Adams counters that the state failed to raise the severability argument before the lower courts, and so waived it. But if the Court rules on severability, Adams argues that the major-party requirement is not severable from the bare-majority requirement, because the two provisions “are textually intertwined” and necessarily work together. He says that the history of the bare-majority requirement reveals that “the Legislature had only Democrats and Republicans in mind.” Moreover, he claims that the major-party requirement is necessary for the bare-majority requirement to achieve its goals. He contends that the major-party requirement “has no independent justification for its existence,” and so the two are not severable. According to Adams, this means that when the Court strikes the major-party requirement, it must also strike the bare-majority requirement.
First and foremost, there is a circuit split on an issue central to the merits question in this case, whether judges are “policymakers.” The Third Circuit said no, but the Second, Sixth, and Seventh Circuits (and, according to the state, “every other court to address the issue”) has said yes. Under Court precedent, if judges are “policymakers,” then the state can use their political affiliation as a qualification without violating the First Amendment. If they are not, then the state must show that its use of political affiliation is necessary to achieve a compelling government interest. This is a high standard, but one that the state argues, in the alternative, that it can satisfy. If the Court reaches the central merits question in this case, it may resolve the circuit split and determine whether judges are “policymakers” that fall under this exception to the First Amendment.
I say “may,” because it’s not entirely obvious that the Court’s precedents establishing the “policymakers” standard apply here. Those precedents deal more directly with the problem of political patronage, that is, when the government doles out jobs to politically friendly allies. But Delaware’s stated interest is very different here, to reduce the influence of politics in the judiciary by mandating a non-partisan, or, in this case, a bi-partisan, process. According to the State and Local Government Associations, as amicus in support of the state, merely applying the Court’s patronage precedents could threaten similar state and local government balancing requirements far beyond the judiciary. According to amicus, this could affect state and local governments’ efforts to reduce the influence of politics in a variety of policy areas.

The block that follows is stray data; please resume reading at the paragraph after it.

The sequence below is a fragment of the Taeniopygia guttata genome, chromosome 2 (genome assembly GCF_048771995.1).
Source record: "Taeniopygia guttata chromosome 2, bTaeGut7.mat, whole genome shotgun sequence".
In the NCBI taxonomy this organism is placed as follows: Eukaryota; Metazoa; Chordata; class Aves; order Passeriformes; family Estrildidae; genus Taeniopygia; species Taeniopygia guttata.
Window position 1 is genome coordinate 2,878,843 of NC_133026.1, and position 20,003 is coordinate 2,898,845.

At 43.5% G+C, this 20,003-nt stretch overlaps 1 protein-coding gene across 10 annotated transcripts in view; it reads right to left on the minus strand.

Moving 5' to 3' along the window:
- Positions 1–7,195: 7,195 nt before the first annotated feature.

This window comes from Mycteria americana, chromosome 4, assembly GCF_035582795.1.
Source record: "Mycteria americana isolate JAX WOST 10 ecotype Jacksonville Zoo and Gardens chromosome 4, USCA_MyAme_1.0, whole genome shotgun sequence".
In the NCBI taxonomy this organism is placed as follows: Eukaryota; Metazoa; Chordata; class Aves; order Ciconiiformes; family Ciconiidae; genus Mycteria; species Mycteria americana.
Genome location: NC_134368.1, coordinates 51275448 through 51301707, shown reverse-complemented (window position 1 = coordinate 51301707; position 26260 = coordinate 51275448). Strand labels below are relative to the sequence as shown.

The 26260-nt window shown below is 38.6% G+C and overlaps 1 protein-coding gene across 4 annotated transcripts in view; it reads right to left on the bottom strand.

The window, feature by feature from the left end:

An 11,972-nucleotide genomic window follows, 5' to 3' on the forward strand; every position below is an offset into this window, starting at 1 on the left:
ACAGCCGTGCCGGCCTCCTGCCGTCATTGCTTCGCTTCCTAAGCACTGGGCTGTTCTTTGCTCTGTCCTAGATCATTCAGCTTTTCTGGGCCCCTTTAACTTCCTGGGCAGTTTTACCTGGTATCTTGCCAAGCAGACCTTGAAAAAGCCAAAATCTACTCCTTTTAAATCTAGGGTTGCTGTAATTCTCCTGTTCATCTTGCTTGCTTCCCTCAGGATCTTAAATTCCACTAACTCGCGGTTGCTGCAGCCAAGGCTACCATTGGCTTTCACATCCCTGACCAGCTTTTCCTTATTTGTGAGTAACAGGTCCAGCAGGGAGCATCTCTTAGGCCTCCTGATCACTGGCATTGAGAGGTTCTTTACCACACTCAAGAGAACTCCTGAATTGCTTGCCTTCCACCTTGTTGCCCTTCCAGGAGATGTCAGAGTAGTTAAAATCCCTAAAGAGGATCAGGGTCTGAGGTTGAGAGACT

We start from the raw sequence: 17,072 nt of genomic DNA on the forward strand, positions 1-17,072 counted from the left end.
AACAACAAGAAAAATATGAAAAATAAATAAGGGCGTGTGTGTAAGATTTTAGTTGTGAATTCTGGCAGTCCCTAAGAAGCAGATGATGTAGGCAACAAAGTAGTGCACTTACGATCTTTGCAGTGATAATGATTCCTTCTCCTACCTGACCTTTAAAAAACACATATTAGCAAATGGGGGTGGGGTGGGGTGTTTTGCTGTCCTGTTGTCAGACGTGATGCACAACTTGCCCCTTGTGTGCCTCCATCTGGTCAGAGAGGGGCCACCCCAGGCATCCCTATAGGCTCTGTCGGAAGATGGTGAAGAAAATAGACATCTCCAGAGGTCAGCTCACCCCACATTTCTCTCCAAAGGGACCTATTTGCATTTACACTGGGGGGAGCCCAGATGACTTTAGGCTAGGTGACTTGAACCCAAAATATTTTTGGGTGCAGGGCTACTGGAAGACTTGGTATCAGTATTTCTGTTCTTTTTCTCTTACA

But all that’s only if the Court reaches the central merits question, whether Delaware’s balancing provision violates the First Amendment. Before the Court can address this issue, it must determine that Adams has standing to sue. Given that Adams declined to apply for several positions for which he apparently qualified (either as a Democrat, in the past, or as an Independent, in the present and future), it seems likely that the Court may simply dismiss the case for lack of standing, vacate the Third Circuit’s ruling, and wait for a more appropriate case to address the hard question of whether Delaware’s political balancing provision violates the First Amendment.